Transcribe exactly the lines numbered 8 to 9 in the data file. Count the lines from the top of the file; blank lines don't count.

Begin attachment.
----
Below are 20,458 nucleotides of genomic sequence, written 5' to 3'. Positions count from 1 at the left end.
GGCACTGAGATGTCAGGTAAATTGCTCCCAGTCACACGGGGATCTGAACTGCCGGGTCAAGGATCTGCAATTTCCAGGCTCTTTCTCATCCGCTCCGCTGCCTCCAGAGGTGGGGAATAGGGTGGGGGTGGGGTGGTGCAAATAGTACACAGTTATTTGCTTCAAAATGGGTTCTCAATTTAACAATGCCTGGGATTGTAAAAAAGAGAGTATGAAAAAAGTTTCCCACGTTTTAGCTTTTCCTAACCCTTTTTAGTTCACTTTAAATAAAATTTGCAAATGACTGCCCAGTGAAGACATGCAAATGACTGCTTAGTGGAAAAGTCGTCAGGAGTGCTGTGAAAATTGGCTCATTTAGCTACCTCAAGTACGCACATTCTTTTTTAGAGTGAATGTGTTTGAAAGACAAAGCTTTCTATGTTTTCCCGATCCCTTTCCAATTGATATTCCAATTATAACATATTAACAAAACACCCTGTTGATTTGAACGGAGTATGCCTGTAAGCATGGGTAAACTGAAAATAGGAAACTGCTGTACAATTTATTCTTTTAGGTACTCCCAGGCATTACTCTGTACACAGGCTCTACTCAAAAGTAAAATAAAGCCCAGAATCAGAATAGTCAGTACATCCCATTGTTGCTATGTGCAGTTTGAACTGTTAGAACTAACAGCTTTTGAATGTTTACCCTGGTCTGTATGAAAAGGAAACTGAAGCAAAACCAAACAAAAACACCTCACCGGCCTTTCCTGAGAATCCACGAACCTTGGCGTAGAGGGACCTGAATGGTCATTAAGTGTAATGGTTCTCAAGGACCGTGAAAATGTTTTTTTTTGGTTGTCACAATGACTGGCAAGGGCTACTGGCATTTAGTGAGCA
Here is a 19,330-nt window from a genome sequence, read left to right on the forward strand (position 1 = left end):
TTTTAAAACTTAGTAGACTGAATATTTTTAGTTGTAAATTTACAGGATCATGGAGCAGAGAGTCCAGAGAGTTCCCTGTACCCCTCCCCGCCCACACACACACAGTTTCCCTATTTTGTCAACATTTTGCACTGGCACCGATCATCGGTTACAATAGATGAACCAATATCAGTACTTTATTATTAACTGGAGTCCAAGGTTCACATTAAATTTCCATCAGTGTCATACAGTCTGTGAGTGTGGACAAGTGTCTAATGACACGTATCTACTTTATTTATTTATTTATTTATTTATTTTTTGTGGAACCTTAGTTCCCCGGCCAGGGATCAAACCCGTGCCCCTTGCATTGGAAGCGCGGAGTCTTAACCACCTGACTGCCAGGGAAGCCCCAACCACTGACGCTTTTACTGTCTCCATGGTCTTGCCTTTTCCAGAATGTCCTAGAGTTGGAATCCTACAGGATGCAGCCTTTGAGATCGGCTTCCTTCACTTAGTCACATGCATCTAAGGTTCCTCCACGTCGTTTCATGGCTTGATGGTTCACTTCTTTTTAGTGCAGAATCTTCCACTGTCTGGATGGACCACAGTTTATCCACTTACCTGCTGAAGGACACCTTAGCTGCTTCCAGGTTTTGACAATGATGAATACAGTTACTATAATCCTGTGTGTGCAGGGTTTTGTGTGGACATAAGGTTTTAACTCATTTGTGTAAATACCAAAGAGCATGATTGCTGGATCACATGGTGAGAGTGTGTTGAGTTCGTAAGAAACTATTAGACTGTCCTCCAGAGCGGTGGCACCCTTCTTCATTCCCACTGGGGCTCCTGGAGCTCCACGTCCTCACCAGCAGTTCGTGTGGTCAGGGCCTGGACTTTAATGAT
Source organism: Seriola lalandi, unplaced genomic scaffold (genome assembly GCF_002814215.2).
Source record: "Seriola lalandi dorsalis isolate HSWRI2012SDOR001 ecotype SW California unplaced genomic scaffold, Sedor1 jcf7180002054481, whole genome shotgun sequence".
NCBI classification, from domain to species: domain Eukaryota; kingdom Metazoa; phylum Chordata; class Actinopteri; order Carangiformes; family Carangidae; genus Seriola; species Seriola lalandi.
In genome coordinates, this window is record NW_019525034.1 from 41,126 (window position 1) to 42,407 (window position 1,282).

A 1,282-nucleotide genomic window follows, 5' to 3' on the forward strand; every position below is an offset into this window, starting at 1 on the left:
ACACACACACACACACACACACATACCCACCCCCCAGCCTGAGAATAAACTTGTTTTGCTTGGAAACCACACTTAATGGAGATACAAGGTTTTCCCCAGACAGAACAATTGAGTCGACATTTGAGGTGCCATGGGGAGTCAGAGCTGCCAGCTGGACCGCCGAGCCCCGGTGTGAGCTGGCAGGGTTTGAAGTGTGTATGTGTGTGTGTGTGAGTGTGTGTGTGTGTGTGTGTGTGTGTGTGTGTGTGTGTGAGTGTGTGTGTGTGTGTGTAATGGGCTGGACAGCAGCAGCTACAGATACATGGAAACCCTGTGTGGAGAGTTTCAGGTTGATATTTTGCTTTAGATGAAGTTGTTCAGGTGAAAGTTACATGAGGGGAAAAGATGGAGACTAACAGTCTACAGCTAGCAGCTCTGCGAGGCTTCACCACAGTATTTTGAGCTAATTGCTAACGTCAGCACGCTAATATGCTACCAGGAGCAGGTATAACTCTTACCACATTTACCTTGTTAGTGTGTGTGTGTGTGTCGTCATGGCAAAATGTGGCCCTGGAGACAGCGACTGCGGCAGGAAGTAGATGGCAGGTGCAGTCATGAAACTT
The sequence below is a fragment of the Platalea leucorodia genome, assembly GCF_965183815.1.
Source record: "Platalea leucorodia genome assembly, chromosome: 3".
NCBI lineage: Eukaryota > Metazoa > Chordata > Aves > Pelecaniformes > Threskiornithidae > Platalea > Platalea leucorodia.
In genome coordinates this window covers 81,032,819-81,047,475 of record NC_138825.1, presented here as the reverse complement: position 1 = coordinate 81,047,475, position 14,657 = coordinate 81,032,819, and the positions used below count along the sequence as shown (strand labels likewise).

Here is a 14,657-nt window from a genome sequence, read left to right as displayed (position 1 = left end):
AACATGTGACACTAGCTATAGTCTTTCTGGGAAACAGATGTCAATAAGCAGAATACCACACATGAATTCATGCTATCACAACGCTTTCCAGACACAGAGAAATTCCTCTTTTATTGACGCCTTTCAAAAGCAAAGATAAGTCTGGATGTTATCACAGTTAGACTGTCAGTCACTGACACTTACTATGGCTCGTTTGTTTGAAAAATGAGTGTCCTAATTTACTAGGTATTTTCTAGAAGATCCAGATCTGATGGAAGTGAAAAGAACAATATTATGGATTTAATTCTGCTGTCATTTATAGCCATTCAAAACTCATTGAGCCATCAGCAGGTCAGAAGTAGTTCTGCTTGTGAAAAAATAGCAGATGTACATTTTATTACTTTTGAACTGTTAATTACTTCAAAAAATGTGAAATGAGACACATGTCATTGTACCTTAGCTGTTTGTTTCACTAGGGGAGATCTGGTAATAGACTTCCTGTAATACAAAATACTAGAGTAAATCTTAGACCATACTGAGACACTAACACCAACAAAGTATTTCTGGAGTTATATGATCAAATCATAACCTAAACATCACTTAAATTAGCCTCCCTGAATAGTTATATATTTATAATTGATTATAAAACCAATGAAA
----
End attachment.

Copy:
In genome coordinates, this window is record NW_019525034.1 from 41,126 (window position 1) to 42,407 (window position 1,282).

A 1,282-nucleotide genomic window follows, 5' to 3' on the forward strand; every position below is an offset into this window, starting at 1 on the left: